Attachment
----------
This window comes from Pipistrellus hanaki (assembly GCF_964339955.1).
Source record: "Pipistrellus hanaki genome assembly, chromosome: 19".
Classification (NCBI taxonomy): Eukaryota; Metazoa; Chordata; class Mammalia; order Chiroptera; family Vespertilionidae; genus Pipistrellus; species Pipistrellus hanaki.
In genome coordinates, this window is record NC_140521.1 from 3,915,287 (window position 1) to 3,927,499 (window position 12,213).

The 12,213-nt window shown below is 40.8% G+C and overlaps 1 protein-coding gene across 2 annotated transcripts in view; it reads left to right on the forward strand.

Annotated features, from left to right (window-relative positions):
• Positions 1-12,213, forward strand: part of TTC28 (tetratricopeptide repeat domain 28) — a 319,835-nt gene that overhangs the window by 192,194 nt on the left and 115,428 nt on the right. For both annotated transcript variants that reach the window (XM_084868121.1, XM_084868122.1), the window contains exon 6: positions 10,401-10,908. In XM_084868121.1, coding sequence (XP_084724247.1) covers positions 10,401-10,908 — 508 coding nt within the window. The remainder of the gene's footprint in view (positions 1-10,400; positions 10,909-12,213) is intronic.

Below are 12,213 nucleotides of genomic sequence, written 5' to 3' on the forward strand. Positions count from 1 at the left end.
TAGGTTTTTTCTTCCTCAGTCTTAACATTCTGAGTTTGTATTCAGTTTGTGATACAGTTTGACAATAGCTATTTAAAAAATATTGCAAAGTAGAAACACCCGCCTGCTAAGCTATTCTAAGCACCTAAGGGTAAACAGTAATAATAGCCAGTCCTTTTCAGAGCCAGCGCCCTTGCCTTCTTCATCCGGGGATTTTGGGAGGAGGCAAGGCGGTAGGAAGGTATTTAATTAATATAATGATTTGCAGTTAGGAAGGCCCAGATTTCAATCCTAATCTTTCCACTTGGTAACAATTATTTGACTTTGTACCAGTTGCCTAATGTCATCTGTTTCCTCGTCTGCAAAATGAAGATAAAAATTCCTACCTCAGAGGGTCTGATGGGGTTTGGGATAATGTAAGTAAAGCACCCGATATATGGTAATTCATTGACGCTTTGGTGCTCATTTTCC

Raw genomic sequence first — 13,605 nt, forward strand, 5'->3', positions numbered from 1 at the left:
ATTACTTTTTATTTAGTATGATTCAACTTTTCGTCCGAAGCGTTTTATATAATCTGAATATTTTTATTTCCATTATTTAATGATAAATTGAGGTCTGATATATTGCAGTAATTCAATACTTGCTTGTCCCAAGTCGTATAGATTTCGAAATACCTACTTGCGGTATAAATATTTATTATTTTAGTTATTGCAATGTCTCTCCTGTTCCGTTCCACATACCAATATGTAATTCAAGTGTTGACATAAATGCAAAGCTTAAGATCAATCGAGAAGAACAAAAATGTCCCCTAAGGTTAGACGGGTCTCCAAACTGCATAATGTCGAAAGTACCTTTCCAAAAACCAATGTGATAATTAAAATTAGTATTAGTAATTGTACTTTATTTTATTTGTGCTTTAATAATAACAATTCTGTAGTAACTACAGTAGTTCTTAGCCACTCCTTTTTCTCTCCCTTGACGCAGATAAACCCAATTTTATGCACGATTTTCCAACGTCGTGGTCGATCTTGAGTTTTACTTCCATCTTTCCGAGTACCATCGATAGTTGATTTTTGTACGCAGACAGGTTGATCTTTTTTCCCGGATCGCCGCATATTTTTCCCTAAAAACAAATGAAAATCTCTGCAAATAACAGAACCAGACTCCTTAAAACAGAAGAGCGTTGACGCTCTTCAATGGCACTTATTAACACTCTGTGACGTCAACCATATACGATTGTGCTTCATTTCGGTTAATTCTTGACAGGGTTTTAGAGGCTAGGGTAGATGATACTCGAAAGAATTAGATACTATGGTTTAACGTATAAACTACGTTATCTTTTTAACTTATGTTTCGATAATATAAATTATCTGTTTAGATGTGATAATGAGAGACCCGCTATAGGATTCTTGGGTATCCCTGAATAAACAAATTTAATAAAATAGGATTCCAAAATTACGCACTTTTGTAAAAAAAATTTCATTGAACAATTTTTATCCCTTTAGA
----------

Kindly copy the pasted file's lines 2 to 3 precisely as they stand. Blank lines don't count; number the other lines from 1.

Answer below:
Source record: "Pipistrellus hanaki genome assembly, chromosome: 19".
Classification (NCBI taxonomy): Eukaryota; Metazoa; Chordata; class Mammalia; order Chiroptera; family Vespertilionidae; genus Pipistrellus; species Pipistrellus hanaki.